First impressions are very basic and many times biased or totally false because you have yet to “scratch the iceberg of their personality”. That is where social standings come in, most people believe that the more people you surround yourself with, the more social you are, but it’s a mixture of that and also what random people think of you. Wealth, fidelity, and honesty majorly affect a person’s social standing, but Fitzgerald teaches us that wealthy people still have problems. It is said that money doesn 't buy happiness, but in fact money can provide you with a happiness that poverty does not provide. Now that being said there is some truth to that statement; seeing as money brings its own complications.
There are activities for everyone out there, no matter who you are to make you happy; you just have to get out and find them. Lastly, I believe the last key to happiness if to look at everything in the most possible way. If you look at everything negative then you will never be truly happy and you won’t have very many people who wants to be around a Debby Downer. Being happy is a choice, as Abraham Lincoln said,” Most folks are happy as they make up their mind to be” you have every right to be happy, its just up to you to make it
Kamala appeared trustworthy and reliable, but she doesn’t help Siddhartha goal of reaching enlightenment as she teaches about the world and about love; Kamala was an obstacle. Kamaswami was a wealthy merchant wanting to help Siddhartha get a good perspective on trading and economics, this would later lead to Siddhartha growing hungry for happiness as he loses all emotion in his everyday actions; Kamaswami, greed, was seen as an obstacle as it only furthered his goal. Siddhartha's son was born into a wealthy home after Siddhartha left and has been accustomed to people doing things for him. When he is under the care of his father, he gives him the door and never shows any happy emotion toward him, only rage. His son was an obstacle.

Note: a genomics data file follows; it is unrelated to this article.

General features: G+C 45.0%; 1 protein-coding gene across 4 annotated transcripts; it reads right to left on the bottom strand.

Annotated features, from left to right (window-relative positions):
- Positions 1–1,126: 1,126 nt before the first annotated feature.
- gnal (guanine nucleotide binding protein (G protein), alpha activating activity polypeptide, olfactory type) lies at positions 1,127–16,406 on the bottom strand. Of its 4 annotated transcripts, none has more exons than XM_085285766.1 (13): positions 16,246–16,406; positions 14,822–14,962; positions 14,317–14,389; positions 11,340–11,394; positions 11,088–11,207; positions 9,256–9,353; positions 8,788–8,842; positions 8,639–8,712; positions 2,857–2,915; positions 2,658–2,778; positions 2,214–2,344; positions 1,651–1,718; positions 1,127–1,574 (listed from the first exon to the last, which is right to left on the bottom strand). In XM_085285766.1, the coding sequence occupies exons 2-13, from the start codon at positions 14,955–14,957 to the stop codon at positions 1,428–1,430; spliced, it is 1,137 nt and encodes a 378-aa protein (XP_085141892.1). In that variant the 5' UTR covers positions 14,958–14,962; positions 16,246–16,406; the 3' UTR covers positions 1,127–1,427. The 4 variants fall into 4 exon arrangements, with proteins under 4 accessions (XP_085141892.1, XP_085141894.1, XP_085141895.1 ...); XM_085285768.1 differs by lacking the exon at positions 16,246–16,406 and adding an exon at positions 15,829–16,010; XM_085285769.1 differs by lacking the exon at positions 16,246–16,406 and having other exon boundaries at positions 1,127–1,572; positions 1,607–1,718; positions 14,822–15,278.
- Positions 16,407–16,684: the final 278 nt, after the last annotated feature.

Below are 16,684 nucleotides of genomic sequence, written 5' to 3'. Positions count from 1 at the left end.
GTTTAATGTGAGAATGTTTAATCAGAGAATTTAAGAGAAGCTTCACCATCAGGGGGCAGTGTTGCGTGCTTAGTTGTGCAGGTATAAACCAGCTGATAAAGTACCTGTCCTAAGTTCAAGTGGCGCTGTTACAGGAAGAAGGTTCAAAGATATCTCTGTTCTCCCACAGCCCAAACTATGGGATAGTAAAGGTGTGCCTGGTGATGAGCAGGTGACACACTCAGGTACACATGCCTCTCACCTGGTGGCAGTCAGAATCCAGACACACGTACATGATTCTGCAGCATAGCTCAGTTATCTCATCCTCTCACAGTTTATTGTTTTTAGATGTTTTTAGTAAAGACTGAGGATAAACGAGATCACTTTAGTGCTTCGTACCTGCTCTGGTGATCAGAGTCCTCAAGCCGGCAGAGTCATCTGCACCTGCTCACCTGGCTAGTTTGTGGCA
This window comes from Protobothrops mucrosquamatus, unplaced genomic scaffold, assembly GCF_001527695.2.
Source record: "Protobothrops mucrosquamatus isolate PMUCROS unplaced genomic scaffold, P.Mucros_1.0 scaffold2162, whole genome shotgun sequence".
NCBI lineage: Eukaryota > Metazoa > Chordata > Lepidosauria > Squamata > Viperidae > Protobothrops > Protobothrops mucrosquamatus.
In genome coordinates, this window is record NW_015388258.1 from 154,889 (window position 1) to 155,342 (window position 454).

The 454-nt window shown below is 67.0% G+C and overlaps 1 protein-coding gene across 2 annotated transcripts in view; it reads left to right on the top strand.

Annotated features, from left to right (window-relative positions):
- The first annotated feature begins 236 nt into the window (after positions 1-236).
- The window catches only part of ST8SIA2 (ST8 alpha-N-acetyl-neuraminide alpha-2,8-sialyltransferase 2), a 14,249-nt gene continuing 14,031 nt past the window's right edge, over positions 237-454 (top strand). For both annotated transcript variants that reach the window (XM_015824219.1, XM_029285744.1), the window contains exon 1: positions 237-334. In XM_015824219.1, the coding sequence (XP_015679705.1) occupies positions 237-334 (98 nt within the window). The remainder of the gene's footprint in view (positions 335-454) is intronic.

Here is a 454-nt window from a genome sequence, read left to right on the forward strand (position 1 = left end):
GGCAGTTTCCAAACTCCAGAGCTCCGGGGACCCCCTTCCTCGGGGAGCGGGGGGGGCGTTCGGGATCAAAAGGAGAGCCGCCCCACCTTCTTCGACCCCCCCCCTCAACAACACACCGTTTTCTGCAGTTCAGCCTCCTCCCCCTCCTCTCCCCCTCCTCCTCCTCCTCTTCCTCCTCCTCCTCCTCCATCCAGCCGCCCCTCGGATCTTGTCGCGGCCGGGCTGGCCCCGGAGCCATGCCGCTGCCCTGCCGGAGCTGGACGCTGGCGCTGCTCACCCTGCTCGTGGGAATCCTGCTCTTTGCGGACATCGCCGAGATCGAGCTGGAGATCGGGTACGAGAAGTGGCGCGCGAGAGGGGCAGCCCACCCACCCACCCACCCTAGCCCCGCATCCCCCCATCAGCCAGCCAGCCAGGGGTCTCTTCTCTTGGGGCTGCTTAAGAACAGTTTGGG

The Dream itself is never fully achieved, but the goals which it provides are. The Dream only pulls people to the point of emptiness and makes them believe that just one , more is the only answer. It enchants the idea of more, but once more is found, the enchantment is lost and the person is left incomplete. But Americans never fail to get back up and keep striving for more. It is the American nature to maintain greed forever.
The ideas of Astyk and Newton in The Rich get Richer, and the Poor Go Hungry, are will formed and relatable. However, our society is made up of a unstated hierarchy where the rich are at the top and the poor at the very bottom. We are not making any progress to change this system, it’s easy to argue that it probably is never going to change and “it [is] nearly impossible to figure out whether what we are doing is destructive or regenerative” (Elements of Arguments 517.) The more prosperous society gets the wider the gap between rich and poor get. Many argue that the rich should “share wealth” and for those of us in the middle to lower class, that statement doesn’t seem like much of a stretch especially if the thing most desired by the poor